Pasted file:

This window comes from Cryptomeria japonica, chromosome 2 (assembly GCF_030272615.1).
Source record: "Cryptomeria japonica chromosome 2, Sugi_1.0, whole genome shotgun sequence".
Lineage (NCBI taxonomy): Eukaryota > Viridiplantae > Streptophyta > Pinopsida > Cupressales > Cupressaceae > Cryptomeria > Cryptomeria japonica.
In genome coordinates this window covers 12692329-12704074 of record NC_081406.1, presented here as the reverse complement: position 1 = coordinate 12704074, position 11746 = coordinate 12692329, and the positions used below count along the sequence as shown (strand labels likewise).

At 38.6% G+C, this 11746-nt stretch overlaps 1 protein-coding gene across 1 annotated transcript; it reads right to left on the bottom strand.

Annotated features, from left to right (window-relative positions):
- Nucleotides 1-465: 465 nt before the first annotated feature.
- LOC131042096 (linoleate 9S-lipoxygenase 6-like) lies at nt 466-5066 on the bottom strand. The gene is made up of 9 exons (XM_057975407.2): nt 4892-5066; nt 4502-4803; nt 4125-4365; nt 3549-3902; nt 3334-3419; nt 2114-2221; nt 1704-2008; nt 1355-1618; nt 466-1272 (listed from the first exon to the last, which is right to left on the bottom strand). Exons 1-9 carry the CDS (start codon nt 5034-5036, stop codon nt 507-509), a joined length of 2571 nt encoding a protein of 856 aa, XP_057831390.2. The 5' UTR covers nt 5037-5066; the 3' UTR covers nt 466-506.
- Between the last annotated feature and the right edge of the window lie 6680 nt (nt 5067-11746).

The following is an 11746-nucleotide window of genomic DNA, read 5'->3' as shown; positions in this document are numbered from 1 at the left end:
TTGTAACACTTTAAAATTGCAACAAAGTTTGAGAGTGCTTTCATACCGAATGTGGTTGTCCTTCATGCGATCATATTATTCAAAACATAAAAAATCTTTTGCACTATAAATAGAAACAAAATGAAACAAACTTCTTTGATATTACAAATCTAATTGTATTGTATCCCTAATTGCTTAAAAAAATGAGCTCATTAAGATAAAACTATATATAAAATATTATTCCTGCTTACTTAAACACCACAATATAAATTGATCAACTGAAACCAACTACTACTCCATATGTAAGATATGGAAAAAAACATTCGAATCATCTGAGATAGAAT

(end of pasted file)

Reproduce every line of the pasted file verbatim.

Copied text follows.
This window comes from Cryptomeria japonica, chromosome 2 (assembly GCF_030272615.1).
Source record: "Cryptomeria japonica chromosome 2, Sugi_1.0, whole genome shotgun sequence".
Lineage (NCBI taxonomy): Eukaryota > Viridiplantae > Streptophyta > Pinopsida > Cupressales > Cupressaceae > Cryptomeria > Cryptomeria japonica.
In genome coordinates this window covers 12692329-12704074 of record NC_081406.1, presented here as the reverse complement: position 1 = coordinate 12704074, position 11746 = coordinate 12692329, and the positions used below count along the sequence as shown (strand labels likewise).

At 38.6% G+C, this 11746-nt stretch overlaps 1 protein-coding gene across 1 annotated transcript; it reads right to left on the bottom strand.

Annotated features, from left to right (window-relative positions):
- Nucleotides 1-465: 465 nt before the first annotated feature.
- LOC131042096 (linoleate 9S-lipoxygenase 6-like) lies at nt 466-5066 on the bottom strand. The gene is made up of 9 exons (XM_057975407.2): nt 4892-5066; nt 4502-4803; nt 4125-4365; nt 3549-3902; nt 3334-3419; nt 2114-2221; nt 1704-2008; nt 1355-1618; nt 466-1272 (listed from the first exon to the last, which is right to left on the bottom strand). Exons 1-9 carry the CDS (start codon nt 5034-5036, stop codon nt 507-509), a joined length of 2571 nt encoding a protein of 856 aa, XP_057831390.2. The 5' UTR covers nt 5037-5066; the 3' UTR covers nt 466-506.
- Between the last annotated feature and the right edge of the window lie 6680 nt (nt 5067-11746).

The following is an 11746-nucleotide window of genomic DNA, read 5'->3' as shown; positions in this document are numbered from 1 at the left end:
TTGTAACACTTTAAAATTGCAACAAAGTTTGAGAGTGCTTTCATACCGAATGTGGTTGTCCTTCATGCGATCATATTATTCAAAACATAAAAAATCTTTTGCACTATAAATAGAAACAAAATGAAACAAACTTCTTTGATATTACAAATCTAATTGTATTGTATCCCTAATTGCTTAAAAAAATGAGCTCATTAAGATAAAACTATATATAAAATATTATTCCTGCTTACTTAAACACCACAATATAAATTGATCAACTGAAACCAACTACTACTCCATATGTAAGATATGGAAAAAAACATTCGAATCATCTGAGATAGAAT